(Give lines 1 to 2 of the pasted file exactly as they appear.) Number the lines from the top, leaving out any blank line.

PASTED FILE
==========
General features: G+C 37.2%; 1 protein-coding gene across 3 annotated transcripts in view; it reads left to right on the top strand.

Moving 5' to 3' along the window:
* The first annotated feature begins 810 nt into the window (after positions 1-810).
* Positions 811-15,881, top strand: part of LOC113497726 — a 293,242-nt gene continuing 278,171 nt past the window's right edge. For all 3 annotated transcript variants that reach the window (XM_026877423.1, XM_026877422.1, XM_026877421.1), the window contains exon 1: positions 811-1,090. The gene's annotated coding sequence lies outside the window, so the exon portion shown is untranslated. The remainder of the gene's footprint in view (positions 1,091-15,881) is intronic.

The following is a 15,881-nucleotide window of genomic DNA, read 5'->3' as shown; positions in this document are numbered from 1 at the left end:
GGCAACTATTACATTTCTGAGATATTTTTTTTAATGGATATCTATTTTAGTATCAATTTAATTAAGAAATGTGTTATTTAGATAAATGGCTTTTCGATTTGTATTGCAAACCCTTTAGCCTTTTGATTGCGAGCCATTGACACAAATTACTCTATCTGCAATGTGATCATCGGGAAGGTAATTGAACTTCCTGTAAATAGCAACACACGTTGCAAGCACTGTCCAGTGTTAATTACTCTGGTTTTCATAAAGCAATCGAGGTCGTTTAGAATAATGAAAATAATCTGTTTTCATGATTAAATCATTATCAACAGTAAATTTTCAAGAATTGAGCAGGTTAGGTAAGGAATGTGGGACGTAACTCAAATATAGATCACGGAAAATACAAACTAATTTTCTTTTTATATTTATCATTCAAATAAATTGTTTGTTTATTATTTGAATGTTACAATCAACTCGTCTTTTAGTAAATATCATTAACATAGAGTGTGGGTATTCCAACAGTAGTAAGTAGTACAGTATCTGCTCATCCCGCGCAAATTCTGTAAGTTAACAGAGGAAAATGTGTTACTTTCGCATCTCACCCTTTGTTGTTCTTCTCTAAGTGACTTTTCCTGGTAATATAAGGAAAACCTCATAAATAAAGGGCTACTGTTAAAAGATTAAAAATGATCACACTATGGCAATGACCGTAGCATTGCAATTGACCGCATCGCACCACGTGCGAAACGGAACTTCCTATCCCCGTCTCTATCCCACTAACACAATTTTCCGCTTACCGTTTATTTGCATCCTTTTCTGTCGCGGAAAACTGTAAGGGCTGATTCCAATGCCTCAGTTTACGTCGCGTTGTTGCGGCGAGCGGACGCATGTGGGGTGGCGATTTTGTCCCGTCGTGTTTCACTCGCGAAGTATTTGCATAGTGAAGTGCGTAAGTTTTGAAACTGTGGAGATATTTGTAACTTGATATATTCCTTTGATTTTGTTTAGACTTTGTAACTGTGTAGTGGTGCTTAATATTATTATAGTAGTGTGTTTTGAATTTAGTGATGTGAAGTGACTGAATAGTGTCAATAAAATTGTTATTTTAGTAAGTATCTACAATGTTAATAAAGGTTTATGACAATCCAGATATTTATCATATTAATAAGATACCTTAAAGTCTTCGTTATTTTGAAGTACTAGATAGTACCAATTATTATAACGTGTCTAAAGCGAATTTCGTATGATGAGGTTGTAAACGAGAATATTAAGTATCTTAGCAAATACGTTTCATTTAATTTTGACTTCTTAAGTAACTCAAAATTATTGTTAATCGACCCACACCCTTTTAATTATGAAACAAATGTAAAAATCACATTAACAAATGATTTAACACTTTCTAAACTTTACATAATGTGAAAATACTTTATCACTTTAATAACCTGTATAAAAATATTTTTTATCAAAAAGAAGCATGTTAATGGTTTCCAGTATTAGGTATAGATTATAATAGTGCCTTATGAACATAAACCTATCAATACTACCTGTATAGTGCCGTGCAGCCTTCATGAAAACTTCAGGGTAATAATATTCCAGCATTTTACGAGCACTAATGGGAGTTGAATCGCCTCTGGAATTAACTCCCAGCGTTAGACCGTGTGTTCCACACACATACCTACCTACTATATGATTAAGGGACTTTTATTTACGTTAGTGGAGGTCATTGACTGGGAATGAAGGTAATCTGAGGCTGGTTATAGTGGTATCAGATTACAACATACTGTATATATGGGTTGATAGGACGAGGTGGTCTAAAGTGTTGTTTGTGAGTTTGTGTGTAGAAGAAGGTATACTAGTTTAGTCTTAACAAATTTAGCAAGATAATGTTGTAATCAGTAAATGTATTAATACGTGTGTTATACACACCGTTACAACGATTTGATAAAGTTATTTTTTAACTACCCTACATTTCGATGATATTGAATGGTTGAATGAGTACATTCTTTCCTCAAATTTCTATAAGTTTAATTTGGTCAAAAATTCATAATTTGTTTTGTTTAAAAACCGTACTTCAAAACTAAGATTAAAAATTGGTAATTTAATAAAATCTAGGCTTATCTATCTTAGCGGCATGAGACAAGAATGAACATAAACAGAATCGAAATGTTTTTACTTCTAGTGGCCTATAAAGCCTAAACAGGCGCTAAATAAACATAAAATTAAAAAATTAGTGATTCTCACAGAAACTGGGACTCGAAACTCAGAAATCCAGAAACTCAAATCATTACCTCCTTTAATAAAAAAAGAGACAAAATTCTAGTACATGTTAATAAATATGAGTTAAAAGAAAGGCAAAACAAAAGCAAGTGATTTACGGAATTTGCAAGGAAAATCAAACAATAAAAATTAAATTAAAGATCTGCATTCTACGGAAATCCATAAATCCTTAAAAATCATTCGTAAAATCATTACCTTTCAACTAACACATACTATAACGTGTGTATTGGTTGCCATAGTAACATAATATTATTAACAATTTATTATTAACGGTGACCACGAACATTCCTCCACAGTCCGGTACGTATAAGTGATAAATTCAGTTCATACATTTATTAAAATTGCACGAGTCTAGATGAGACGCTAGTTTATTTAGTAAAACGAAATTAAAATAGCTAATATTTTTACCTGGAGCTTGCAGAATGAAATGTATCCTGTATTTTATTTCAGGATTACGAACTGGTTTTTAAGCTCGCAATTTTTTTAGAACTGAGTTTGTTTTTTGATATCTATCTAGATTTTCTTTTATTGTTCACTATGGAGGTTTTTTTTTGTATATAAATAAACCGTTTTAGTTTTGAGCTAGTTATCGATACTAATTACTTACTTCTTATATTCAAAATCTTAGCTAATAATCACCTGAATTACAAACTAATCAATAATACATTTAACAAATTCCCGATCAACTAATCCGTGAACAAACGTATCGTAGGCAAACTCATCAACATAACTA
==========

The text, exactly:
General features: G+C 37.2%; 1 protein-coding gene across 3 annotated transcripts in view; it reads left to right on the top strand.

Moving 5' to 3' along the window: